A Cypress for Alisha
Cypress trees are amazingly strong, as if to say “Last Thing Standing.” Cypress trees remind me of Alisha, more than just surviving, she is thriving.
Next Stops – continuing the Albermarle Loop
So far in the Albermarle Loop we have stayed in Alligator River, Columbia, and Edenton. Next, we plan to visit Hertford, Elizabeth City, Albemarle Plantation and the Dismal Swamp Visitors Center. After we navigate the Dismal Swamp we are headed to Norfolk (the locals pronounce it Nor-fuck, no kidding) for the AGLCA spring rendezvous.
Wildflowers in the Carolinas are fragrant and colorful, reminding us to stop and smell the roses.
We tried to identify the local flowers, be advised, you can’t believe everything you read.
Beaufort, North Carolina
The quant little town of Beaufort, North Carolina is not to be confused with Beaufort, South Carolina. We finally learned how to properly pronounce each town..
If you think it’s tough to parallel park, try docking between pilings. Sometimes it’s a super tight squeeze, that’s when experience and patience come in real handy.
Sharing the water with boats big or small can add a sense of entertainment. Sometimes we see barge traffic,
Sometimes, it’s a fishing tournament!
Casper’s Marina – cute logo, right, yet, the marina felt a bit like a ghost town. Docking was easy, but as we attempted to hand the young dock hand our hose to hook up the water, he shrugged and said their water line was busted, and there was no water at any of the slips. Stressfully, the next marina was too far away to navigate before dark.
When I said to the Marina boss, “Ma’am, I am surprised you did not disclose the water problem when we telephoned you early this morning”for me that’s a thinly veiled way to say WTF – she responded, “Well, we haven’t been able to get a plumber to come out here for the past three weeks, BUT there’s water in the marina bathrooms” I shook my head in disbelief.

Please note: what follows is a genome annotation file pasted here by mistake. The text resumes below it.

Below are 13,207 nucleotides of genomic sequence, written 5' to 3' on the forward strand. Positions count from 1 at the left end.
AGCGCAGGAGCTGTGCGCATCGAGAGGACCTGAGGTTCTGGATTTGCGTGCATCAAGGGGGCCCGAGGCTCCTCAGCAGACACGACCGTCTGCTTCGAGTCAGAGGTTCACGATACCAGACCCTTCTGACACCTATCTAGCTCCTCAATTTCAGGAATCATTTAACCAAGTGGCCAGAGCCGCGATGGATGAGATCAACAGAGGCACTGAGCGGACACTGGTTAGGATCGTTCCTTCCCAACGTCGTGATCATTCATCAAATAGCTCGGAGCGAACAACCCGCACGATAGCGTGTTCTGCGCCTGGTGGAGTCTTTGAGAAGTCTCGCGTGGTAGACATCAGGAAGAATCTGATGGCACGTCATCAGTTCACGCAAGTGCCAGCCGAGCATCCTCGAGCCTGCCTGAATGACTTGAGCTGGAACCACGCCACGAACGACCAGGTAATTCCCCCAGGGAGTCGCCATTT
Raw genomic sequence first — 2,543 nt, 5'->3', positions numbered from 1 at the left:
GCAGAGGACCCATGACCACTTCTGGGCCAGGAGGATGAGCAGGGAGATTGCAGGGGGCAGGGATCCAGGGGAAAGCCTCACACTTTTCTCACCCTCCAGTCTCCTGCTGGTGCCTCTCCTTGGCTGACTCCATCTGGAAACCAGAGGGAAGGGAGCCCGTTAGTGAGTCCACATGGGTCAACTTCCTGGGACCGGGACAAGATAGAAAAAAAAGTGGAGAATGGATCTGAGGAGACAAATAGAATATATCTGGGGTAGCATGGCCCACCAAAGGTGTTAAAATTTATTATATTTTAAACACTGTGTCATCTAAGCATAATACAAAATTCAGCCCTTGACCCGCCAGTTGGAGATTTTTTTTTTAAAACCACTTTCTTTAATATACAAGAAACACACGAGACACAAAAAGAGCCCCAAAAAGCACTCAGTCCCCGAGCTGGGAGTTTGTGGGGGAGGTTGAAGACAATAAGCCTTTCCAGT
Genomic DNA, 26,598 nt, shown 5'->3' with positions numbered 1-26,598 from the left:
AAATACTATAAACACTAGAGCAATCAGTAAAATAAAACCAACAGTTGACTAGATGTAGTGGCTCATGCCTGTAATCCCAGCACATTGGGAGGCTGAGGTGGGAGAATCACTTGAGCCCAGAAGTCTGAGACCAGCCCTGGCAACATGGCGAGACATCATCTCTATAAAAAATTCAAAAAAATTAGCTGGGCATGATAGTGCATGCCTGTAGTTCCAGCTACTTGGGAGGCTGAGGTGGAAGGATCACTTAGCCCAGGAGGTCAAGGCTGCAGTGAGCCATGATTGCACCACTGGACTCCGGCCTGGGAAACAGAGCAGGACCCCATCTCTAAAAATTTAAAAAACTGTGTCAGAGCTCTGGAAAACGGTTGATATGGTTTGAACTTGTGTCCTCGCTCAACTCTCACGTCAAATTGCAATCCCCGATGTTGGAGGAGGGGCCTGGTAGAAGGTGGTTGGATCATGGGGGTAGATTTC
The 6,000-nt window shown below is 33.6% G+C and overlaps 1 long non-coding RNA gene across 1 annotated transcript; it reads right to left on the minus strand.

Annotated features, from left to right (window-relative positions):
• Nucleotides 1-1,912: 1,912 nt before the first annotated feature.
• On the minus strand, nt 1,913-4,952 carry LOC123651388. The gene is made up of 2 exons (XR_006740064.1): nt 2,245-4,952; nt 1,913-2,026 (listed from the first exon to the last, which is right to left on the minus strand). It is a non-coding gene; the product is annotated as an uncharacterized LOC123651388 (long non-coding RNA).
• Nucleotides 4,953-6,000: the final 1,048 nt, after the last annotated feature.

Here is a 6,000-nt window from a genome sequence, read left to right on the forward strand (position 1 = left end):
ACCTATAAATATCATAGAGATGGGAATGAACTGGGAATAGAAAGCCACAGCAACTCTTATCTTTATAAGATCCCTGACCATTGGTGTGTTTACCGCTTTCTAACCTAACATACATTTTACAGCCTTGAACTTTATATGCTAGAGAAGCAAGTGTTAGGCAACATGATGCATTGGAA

Water in the bathrooms (which was less than clean, by the way) was not exactly what we were hoping for. Fortunately, a very resourceful Captain Rick ran over 100 ft of hose from the main building to Exhale!
Hey Dale, we found a restaurant within walking distance of Casper’s Marina that we think you might enjoy. The clams and fettuccine at the IceHouse were delicious. And just up the street is a local hangout, Bake Bottle & Brew, with an ice cold beer that my brother Sam would love.
Oriental, North Carolina
You must agree, live music and local tiki bars warm the soul. The marina at Oriental is one of the best so far – surrounded by live music and friendly locals.
Craig found a Tiki Bar
We truly enjoyed the company of Craig Adford – from April 2nd through April 15th he shared our journey. A close friend and great companion, he helped run the boat, drove round trip to Cleveland, helped with all things social, and was a personal chef (so, awesome). Craig flew to Charlotte in a commuter flight this morning and is currently stuck at the airport, due to a storm, hoping to catch a flight to LAX, sometime in the near future … He texted “flight to LA cancelled due to tornado warnings. Wind and rain is intense, lightning to boot – stuck in the commuter plan until they declare it safe to deplane”
Thanks again Craig, can’t wait until you and Mo join us again.